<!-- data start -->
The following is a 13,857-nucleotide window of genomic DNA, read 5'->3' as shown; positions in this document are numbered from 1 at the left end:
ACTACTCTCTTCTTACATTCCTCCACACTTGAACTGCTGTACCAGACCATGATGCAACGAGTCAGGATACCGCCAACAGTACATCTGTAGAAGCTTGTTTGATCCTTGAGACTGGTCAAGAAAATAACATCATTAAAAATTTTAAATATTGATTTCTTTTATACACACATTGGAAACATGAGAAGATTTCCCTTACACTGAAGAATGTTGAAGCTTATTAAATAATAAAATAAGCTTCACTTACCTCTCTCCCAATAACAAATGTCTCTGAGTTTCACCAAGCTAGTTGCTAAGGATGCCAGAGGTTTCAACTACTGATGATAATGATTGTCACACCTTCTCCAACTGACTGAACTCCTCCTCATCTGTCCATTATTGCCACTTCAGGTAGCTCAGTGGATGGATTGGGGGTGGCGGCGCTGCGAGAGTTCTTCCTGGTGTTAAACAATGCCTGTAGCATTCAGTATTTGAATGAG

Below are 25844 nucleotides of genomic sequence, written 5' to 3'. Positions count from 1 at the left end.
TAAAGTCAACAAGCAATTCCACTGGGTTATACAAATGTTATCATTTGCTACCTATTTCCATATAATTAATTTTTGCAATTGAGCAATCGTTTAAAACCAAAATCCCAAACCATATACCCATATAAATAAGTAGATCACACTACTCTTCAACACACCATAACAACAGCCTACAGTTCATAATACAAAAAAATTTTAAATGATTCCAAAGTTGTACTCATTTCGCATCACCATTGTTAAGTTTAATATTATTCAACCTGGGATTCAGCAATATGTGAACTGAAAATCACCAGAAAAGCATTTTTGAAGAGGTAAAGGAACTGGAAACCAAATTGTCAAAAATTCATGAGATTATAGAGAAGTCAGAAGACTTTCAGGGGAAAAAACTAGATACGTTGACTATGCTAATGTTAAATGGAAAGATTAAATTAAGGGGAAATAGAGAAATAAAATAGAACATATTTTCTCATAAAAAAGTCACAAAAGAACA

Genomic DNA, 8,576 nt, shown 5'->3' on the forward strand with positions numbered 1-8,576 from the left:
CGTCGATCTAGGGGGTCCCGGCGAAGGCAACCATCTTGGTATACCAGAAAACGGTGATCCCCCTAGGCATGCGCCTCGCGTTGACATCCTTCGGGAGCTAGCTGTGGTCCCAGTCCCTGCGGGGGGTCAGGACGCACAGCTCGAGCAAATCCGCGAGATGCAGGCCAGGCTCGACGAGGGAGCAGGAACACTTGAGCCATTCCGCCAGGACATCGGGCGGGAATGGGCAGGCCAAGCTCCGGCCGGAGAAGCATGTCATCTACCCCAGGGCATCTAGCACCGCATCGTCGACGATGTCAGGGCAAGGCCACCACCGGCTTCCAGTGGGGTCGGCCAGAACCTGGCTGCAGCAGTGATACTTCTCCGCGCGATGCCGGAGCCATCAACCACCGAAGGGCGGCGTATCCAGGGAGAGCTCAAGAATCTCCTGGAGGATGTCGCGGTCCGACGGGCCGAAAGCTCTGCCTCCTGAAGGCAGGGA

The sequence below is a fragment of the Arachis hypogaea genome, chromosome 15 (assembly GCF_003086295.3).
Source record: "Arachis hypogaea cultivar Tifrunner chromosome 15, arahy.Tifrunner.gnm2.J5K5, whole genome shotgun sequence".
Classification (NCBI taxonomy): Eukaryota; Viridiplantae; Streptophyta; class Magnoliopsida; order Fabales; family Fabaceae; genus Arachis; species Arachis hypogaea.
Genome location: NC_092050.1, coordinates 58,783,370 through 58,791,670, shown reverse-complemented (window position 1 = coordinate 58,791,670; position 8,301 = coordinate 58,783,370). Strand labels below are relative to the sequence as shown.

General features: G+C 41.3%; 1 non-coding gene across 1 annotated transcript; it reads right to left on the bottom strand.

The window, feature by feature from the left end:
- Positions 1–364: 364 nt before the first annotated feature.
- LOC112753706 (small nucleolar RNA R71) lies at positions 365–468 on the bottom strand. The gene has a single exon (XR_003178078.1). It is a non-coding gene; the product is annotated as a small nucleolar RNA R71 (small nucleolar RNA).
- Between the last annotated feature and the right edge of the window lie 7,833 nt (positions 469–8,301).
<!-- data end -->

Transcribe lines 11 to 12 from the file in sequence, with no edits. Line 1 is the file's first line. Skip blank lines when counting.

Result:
General features: G+C 41.3%; 1 non-coding gene across 1 annotated transcript; it reads right to left on the bottom strand.

The window, feature by feature from the left end: